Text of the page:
The Controversy Over Uncanny X-Men #17

This week, I was all set to write a review of Uncanny X-Men #17 when the news broke that there was controversy around it. The issue depicts the death of Wolfsbane in flashback as Wolverine goes to exact his preferred form of vengeance and justice on her killers. Unfortunately, Rosenberg apparently made several mistakes that likened the attack to violence against trans women.I’m a little late to the party on this topic, but I feel like I need to go over it, given my support of Matthew Rosenberg in the past. I hope I haven’t stepped all over this topic in exploring it.

For the record, consider this a trigger warning for those sensitive to LGBTQ violence. I will be sharing part of the scene in question. Please hit the back button on your browser if this upsets you.

The part where we talk about uncomfortable things…

The scene in question has Rahne hit on rather crudely by a group of guys. After they don’t take “no” for an answer, she inadvertently reveals her mutant powers. This angers them even more, especially the one specifically trying to pick her up, as his friends tease him for hitting on a mutant. She’s accused of trying to “trap” normal guys. That’s where the analogy becomes obvious.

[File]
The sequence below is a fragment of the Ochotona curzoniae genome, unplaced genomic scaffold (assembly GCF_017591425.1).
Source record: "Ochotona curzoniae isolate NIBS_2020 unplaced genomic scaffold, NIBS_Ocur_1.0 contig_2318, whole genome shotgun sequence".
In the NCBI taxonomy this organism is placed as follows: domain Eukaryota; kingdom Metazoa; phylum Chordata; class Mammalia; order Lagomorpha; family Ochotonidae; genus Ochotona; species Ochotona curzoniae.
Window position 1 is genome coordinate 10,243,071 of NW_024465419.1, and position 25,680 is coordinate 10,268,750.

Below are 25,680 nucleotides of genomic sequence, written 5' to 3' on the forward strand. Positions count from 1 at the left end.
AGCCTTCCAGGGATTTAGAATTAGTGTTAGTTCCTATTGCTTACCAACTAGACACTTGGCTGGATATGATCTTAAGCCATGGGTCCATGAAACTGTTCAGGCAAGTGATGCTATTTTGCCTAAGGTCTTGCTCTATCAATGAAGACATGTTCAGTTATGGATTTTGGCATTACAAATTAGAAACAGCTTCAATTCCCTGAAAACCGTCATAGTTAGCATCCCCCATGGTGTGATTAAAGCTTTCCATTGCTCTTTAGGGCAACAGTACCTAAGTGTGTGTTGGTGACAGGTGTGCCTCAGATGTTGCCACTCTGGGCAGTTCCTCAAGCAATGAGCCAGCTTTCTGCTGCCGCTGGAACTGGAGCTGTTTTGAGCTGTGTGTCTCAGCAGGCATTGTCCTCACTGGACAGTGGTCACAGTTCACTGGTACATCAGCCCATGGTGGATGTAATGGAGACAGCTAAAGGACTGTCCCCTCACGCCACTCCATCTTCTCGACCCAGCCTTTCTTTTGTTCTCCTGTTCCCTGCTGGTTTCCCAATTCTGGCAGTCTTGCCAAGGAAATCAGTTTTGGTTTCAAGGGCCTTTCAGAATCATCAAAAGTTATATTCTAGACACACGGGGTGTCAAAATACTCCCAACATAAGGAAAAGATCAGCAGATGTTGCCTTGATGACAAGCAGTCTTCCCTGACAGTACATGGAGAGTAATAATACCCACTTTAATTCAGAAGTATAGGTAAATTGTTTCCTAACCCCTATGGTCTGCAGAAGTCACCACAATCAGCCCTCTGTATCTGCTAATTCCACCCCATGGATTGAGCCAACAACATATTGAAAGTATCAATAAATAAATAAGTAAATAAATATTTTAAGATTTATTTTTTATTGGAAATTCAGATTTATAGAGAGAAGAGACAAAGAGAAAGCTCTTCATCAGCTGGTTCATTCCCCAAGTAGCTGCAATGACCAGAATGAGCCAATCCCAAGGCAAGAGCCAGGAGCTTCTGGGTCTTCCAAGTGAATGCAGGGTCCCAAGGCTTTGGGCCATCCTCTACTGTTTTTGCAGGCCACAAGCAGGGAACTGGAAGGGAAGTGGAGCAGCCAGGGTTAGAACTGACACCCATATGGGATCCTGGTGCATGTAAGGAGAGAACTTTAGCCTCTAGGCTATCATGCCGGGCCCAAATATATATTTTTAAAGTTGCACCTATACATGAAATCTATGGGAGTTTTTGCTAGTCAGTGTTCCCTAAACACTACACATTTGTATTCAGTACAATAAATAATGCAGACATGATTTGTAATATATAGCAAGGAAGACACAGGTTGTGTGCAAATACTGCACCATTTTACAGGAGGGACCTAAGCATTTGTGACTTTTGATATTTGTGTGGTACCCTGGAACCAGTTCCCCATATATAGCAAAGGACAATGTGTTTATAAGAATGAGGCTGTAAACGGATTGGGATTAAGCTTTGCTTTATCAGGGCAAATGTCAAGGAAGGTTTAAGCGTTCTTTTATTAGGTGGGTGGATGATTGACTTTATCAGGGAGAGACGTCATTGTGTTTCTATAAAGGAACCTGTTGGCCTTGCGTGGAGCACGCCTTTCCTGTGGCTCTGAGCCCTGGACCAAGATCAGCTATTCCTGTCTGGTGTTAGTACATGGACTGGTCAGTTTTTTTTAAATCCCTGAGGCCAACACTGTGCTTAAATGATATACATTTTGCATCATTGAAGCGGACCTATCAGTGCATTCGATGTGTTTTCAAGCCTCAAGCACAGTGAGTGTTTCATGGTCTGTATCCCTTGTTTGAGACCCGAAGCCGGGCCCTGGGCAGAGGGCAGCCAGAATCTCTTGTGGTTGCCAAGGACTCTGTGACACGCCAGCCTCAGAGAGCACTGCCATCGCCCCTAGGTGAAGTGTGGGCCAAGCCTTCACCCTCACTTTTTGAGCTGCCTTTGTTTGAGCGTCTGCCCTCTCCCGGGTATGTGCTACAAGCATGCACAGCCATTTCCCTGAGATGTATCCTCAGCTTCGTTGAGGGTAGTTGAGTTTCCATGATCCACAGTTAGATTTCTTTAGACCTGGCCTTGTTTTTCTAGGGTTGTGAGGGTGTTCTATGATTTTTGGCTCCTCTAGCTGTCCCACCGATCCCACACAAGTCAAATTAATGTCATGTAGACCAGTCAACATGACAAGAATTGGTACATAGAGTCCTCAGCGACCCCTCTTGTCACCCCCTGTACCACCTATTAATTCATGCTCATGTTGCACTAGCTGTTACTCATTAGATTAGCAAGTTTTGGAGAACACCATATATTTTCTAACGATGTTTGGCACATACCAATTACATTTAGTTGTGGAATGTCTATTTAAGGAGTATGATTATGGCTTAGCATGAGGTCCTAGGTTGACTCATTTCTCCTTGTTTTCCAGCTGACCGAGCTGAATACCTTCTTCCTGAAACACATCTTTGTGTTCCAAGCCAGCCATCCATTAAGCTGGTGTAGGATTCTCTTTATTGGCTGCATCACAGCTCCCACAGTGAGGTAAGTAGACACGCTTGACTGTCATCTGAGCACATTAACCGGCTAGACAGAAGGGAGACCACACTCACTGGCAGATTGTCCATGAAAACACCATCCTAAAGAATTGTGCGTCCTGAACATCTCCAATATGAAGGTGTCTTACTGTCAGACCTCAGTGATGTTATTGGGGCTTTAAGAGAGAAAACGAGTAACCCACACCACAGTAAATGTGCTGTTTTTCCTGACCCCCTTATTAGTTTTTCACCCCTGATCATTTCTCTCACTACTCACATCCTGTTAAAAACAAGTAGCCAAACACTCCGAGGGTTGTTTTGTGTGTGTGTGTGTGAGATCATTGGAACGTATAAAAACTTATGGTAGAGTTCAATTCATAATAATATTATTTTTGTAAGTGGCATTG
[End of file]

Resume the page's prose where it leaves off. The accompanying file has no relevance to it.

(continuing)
To his credit, Rosenberg quickly accepted responsibility, apologized and asked readers and supporters to donate to an appropriate cause.

This is the appropriate response for a creator. Also, Rosenberg has been silent online since the controversy. There’s been no further explanation or apology. Women In Comics writer Nola Pfau has a very well-written analysis of the scene and why it is offensive to some. At the risk of seeming to mansplain, I wish to add to the exploration. I want to take opportunity before doing so to point out that I take nothing away from Nola Pfau or anyone else offended by the scene. Their reactions are totally valid.

X-Men have always been an analogy for civil rights of the oppressed. It started as beinglikened to the plight of African Americans. Some even likened the Professor X / Magneto comparison similar to Martin Luther King Jr. / Malcolm X. In the past twenty years, many have moved the analogy to the LGBTQ rights movement. Recent stories where a “cure” for mutants is offered add to this comparison. Unfortunately, there are rare cases of openly LGBTQ writers making these analogies.

Unfortunately, until we can get more representation, we have to be aware whenever a step is taken in the right direction. I agree that comics need more trans characters, and characters where their trans status isn’t their defining trait. I also want to see writers that are trying to bring attention to a problem aren’t vilified for doing so. Writers have to do better, and I’m proud to see Matthew Rosenberg realizing that.